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1 Scott Hodge, Accounting for What Families Pay in Taxes and What They Receive in Government Spending 1 (2009)

handle is hein.taxfoundation/ffbijxz0001 and id is 1 raw text is: OUNDATION
September 2009
No. 189

FISCAL
FACT

Accounting for What Families Pay in Taxes and
What They Receive in Government Spending
By Scott Hodge
Introduction
At their most basic level, budget debates in Washington are about who gets what and who pays
for it. In other words, how do tax and spending policies redistribute income?
Unfortunately, lawmakers tend to consider tax and spending issues in isolation rather than as two
sides of the same coin. And this is very important since the line between tax and spending policy
has become increasingly blurred in recent years as, for example, refundable tax credits have
replaced direct spending programs as the preferred method of aiding low-to-middle income
households.
After enacting tax and spending policies, lawmakers should have a basic understanding of what
might be called a fiscal accounting of the amount of government benefits families receive
compared to what they pay in taxes. This fiscal accounting ensures that tax and spending policies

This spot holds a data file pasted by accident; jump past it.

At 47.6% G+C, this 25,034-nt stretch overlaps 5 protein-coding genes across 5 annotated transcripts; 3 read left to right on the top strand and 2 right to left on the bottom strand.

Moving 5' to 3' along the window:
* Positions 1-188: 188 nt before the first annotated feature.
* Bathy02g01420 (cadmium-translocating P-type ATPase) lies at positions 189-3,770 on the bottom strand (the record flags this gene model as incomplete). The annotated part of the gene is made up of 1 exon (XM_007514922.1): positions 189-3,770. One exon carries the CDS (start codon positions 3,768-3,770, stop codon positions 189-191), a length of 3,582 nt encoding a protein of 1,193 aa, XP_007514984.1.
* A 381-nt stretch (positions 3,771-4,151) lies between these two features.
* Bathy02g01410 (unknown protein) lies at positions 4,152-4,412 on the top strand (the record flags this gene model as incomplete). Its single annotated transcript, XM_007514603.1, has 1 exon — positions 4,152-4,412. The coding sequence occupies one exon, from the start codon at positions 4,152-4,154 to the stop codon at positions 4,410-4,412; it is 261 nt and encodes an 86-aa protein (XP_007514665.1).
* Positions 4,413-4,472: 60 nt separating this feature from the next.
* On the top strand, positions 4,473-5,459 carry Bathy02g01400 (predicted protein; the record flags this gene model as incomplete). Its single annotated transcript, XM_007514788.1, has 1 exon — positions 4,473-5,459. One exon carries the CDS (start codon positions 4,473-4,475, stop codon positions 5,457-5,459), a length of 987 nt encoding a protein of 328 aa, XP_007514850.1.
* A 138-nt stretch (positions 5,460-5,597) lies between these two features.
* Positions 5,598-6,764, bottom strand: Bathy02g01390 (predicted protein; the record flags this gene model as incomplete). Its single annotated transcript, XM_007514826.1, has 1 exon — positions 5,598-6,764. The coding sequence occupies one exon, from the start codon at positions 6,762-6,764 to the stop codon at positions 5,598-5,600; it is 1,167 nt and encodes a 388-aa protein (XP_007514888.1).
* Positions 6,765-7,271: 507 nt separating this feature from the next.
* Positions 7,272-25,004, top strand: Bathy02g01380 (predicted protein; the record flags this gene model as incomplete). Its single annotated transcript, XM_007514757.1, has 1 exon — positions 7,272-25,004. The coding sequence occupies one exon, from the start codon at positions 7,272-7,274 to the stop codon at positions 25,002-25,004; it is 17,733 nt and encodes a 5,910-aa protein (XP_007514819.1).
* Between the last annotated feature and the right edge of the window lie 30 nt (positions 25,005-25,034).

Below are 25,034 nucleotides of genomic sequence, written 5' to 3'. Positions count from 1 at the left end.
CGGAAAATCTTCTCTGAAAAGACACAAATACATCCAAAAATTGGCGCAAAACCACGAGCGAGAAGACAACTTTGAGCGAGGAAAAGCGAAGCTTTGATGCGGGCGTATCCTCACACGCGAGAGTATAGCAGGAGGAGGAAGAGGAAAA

benefit their intended parties while meeting the broader social standards of fairness.
Until recently, no organization in Washington has ventured to comprehensively measure the
distribution of federal taxes and spending--a technique known as fiscal incidence analysis. The
Tax Foundation's Fiscal Incidence project is stepping forward to fill this void. Our Fiscal
Incidence Model compares the distribution of all federal taxes to the distribution of all federal
spending, calculating how much each family pays in taxes versus how much they get in
government spending-in other words, each family's fiscal accounting. These individual results sum
up into a national accounting of how much tax and spending policies combine to redistribute
income from some Americans to others.
What Is the Current State of Income Redistribution by the Federal Government?
The results of this analysis show that federal tax and spending policies are already very heavily
tilted to the poor and middle-class, even before we consider the Obama administration's budget

Scott Hodge is president of the Tax Foundation.

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